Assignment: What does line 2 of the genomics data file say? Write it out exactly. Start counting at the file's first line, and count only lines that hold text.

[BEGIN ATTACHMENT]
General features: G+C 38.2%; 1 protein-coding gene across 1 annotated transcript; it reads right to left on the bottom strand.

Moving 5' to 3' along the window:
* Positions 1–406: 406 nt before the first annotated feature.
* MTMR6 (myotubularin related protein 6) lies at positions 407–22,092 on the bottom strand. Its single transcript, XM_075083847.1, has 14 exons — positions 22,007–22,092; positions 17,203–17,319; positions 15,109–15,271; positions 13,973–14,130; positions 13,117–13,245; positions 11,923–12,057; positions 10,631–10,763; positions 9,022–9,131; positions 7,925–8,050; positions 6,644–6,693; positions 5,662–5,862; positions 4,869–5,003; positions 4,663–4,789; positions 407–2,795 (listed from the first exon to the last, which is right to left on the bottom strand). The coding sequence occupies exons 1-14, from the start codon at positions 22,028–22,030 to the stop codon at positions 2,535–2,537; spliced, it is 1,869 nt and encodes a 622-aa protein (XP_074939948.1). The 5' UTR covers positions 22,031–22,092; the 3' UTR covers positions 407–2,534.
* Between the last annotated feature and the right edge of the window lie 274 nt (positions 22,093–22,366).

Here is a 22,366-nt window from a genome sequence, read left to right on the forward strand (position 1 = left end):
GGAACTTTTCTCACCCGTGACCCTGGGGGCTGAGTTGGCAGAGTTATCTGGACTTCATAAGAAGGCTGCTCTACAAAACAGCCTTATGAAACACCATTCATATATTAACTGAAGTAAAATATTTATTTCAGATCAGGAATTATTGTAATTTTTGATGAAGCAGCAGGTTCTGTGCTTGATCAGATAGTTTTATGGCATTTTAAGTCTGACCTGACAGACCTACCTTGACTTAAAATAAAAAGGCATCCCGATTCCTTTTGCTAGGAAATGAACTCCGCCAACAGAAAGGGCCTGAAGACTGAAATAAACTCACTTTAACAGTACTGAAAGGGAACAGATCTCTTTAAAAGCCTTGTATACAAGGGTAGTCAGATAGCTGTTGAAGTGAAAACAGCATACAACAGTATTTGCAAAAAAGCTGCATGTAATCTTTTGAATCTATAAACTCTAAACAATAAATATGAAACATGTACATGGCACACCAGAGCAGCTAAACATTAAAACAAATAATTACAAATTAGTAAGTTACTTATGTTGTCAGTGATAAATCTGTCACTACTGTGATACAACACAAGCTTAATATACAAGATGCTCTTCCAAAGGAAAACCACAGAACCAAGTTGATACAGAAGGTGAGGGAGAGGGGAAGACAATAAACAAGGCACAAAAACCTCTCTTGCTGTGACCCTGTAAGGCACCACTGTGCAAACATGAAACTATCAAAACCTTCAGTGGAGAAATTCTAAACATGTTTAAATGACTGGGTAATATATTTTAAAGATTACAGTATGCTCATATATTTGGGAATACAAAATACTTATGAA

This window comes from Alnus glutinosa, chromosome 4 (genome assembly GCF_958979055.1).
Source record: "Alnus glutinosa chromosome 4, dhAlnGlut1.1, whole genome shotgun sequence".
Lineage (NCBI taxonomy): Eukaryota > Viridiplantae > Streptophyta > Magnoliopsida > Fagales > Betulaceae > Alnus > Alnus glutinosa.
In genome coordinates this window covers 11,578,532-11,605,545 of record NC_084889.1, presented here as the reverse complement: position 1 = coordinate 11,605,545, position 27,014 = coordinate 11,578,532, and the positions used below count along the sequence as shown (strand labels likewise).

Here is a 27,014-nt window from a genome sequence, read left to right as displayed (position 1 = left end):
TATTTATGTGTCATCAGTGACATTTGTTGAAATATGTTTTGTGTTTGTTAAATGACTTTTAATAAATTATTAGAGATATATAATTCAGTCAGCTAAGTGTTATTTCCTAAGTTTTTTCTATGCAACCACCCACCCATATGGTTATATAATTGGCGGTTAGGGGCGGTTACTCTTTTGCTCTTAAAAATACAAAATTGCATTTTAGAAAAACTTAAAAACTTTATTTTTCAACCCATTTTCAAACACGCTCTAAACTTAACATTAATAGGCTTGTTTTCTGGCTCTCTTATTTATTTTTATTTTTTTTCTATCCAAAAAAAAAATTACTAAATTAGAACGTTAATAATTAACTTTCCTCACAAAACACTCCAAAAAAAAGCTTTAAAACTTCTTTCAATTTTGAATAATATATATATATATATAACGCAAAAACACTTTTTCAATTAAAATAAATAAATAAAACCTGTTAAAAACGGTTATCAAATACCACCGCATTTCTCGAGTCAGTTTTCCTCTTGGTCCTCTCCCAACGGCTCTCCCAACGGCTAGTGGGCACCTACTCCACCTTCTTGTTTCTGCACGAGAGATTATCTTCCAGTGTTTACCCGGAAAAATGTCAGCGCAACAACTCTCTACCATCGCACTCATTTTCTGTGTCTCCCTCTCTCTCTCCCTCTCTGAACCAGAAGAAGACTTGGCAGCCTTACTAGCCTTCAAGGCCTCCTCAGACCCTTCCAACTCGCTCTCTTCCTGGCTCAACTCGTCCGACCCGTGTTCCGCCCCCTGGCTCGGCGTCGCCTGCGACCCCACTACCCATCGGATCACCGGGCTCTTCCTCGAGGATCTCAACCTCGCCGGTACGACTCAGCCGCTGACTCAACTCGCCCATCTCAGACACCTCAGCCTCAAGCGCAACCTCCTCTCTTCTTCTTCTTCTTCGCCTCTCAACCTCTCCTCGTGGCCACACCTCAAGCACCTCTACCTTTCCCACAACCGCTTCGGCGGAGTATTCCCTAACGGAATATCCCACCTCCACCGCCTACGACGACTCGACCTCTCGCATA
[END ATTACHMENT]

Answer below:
Moving 5' to 3' along the window: